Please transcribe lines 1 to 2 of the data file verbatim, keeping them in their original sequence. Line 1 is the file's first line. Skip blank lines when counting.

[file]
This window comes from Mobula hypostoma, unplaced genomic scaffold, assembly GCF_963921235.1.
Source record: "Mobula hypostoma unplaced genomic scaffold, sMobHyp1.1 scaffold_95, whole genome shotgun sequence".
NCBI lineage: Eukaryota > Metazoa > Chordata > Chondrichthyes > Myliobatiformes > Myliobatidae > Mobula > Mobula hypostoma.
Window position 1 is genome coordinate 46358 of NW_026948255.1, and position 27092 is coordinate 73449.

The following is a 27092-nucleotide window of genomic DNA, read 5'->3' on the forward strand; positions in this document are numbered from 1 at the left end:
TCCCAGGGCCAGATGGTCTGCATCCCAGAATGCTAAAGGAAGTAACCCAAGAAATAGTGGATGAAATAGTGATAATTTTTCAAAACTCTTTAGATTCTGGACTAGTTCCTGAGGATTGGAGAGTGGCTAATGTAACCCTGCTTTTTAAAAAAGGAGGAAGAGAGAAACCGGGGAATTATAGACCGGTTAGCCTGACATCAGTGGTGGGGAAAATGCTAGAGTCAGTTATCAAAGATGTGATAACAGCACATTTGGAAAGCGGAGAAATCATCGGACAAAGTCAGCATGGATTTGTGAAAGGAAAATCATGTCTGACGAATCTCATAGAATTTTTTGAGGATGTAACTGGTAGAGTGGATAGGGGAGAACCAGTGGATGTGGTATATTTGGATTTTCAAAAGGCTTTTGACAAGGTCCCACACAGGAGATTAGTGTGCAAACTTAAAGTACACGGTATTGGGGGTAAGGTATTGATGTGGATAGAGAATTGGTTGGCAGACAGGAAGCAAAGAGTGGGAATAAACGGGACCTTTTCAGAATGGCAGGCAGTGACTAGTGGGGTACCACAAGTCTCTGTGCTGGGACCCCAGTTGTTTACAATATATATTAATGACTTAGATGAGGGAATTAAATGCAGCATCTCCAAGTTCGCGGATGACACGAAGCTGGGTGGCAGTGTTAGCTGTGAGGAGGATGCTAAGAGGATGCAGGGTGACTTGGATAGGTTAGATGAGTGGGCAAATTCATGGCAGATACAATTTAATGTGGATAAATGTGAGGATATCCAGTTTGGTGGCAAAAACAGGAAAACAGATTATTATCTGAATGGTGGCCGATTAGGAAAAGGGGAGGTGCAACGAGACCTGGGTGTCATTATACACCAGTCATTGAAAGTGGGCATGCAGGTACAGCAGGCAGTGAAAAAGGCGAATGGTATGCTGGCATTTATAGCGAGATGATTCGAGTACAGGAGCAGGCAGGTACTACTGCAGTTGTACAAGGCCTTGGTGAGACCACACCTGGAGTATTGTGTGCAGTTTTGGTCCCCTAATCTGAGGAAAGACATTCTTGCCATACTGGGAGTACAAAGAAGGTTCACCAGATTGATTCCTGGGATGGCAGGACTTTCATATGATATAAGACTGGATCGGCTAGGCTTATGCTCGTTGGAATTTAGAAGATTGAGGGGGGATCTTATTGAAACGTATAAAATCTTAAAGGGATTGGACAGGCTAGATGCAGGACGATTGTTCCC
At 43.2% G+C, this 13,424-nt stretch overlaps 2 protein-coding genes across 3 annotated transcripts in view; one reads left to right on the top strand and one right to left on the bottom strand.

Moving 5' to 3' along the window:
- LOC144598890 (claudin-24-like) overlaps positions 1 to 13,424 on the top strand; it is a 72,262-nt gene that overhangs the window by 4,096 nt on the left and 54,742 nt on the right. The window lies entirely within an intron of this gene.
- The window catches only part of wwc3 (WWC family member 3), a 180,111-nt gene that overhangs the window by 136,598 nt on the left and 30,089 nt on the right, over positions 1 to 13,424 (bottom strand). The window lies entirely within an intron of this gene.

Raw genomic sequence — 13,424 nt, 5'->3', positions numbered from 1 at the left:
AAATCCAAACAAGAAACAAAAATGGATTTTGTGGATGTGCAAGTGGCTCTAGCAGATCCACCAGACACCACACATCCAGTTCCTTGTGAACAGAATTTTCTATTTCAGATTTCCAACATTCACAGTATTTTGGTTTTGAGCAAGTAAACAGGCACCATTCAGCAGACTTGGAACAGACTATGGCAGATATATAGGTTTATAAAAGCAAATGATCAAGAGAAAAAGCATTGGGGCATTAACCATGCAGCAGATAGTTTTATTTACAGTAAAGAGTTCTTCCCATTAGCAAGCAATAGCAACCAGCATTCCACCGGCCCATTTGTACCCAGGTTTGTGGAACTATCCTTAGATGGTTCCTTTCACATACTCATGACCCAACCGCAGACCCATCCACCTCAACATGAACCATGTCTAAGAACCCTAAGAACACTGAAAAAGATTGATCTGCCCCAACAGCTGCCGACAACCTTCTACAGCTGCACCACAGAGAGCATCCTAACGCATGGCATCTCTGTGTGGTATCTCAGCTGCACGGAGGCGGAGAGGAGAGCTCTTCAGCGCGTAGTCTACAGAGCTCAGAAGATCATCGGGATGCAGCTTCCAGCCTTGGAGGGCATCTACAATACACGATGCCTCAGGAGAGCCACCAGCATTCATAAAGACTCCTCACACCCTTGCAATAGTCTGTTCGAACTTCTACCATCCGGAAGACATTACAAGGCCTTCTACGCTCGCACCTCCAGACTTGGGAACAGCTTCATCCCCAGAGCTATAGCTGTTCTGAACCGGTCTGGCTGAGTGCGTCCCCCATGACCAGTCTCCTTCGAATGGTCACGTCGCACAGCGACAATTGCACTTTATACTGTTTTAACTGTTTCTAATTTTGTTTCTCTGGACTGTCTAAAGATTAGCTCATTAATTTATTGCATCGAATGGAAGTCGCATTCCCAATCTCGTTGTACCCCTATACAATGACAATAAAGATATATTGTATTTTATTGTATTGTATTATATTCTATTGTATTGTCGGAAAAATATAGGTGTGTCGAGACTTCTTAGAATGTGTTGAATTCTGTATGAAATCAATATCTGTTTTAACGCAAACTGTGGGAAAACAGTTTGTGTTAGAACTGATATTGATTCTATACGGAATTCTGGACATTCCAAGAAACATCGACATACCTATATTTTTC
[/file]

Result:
This window comes from Mobula hypostoma, unplaced genomic scaffold, assembly GCF_963921235.1.
Source record: "Mobula hypostoma unplaced genomic scaffold, sMobHyp1.1 scaffold_95, whole genome shotgun sequence".